Course No. 9200-704 (& 804)-801
ID No. 85737 & 85736
Time: W 6:30 - 9:30 p.m.
Room Across from 231D (IP Alcove)
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The B.F. Goodrich Co. v. Wohlgemuth117 Ohio App. 493, 192 N.E.2d 99, 24 Ohio Op.2d 290, 137 USPQ (BNA) 804 (1963)
Doyle, J.: [*494]
* * *The B. F. Goodrich Company, appellant, seeks a permanent injunction against Donald W. Wohlgemuth, a former employee, from doing any of the following things:
In November, 1962, Wohlgemuth was offered a position of employment by the International Latex Corporation, of Dover, Delaware, which corporation operates in the pressure-space equipment field, and is a competitor in this field of operation with The B. F. Goodrich Company; the offer of employment by Latex to Wohlgemuth resulted in his resignation from Goodrich and his employment soon thereafter by Latex.
The B. F. Goodrich Company, as the record shows, has been in the high-altitude, full-pressure space suit business since the year 1934, and over the years it has acquired, through experiment and development of processes, a high degree of scientific knowledge and advanced technology required in the research, design, construction, and testing, of space suits. It may be concluded from the evidence, as stated by appellant, that
There is no doubt that Wohlgemuth was one of a few top executives and developers in this field of operation with the Goodrich Company, and that he had, and has, full knowledge of many of the secrets and confidential facts which have come into existence through not only his own work, but also that of his fellow scientists and engineers with whom he has been closely associated. In fact, he stated that he was (1) technically responsible "for complete engineering of pressure suits and ancillary equipment, both the development and production phases"; (2) "responsible for the co-ordination between development engineering and The B. F. Goodrich's research center's efforts in pressure suit research design and development"; (3) responsible for keeping himself and subordinates abreast of the latest advancements and "state of the art in the space suit field"; (4) responsible for the direction of proposal writing aimed toward further space suit development.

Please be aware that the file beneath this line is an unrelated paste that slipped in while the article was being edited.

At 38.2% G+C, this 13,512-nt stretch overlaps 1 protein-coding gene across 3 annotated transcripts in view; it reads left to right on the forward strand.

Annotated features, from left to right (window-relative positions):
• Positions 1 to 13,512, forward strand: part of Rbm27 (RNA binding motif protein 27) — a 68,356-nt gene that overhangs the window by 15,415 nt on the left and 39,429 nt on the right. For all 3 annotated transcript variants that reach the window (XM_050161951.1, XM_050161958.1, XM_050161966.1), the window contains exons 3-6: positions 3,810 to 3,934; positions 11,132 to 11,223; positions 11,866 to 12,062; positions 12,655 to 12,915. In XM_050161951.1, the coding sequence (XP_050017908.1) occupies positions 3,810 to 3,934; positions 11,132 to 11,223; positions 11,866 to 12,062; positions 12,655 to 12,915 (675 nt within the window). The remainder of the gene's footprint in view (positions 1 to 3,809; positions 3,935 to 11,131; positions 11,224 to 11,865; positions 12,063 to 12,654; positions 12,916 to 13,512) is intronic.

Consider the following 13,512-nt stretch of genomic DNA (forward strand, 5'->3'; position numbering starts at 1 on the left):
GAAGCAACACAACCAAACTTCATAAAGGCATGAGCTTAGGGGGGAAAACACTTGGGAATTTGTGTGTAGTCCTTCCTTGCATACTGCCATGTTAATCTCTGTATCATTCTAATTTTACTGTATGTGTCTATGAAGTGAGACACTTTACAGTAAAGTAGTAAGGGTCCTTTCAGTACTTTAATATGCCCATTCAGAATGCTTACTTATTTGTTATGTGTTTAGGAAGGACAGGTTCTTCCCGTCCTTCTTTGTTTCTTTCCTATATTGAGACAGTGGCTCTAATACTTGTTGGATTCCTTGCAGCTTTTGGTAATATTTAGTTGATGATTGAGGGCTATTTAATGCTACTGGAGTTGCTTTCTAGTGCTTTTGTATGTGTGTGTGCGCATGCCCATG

It further appears that Wohlgemuth, while employed by Goodrich, was in technical charge of practically all research in space suits, and as a result had detailed knowledge of the scientific and engineering principles involved in the production of space suits for use in space flight. The evidence also shows that he was required, in the course of his employment with Goodrich, to co-ordinate the activities of the research center and the development engineering group in the space suit field; approve or veto new designs and direct changes in designs; approve or direct changes to new manufacturing specifications and revisions, standard operating procedures, suggestions and new simplifications; review and direct technical action on customer specifications, requests to quote, purchase order inquiries, contracts and contract modifications; direct compounding operations on pressure-suit items; check out new materials and designs; and, check out changes in product engineering policies.
Directing attention again to the pleadings of Goodrich, we find the following assertions upon which it bases its claim for injunctive relief:
Evidence further establishes the fact that Goodrich's former employee, Wohlgemuth, is in possession of many of these secrets; in fact, he was a part of the various Goodrich teams of highly-skilled men, which, through research and development, brought them into existence. The evidence further establishes the conclusions of fact of the Court of Common Pleas (which court, nevertheless, denied the injunction) that:
He explained that he had been contacted "by an employment agency regarding this new job," and that he subsequently visited International Latex, where he was then offered an "increase in salary and a better position." It was then said to Wohlgemuth that in leaving Goodrich "he was taking with him a body of information which did not belong to him or to any individual, but did belong to the company, and that there was a matter of company loyalty and ethics involved." Wohlgemuth replied that "loyalty and ethics had their price; insofar as he was concerned, International Latex was paying the price."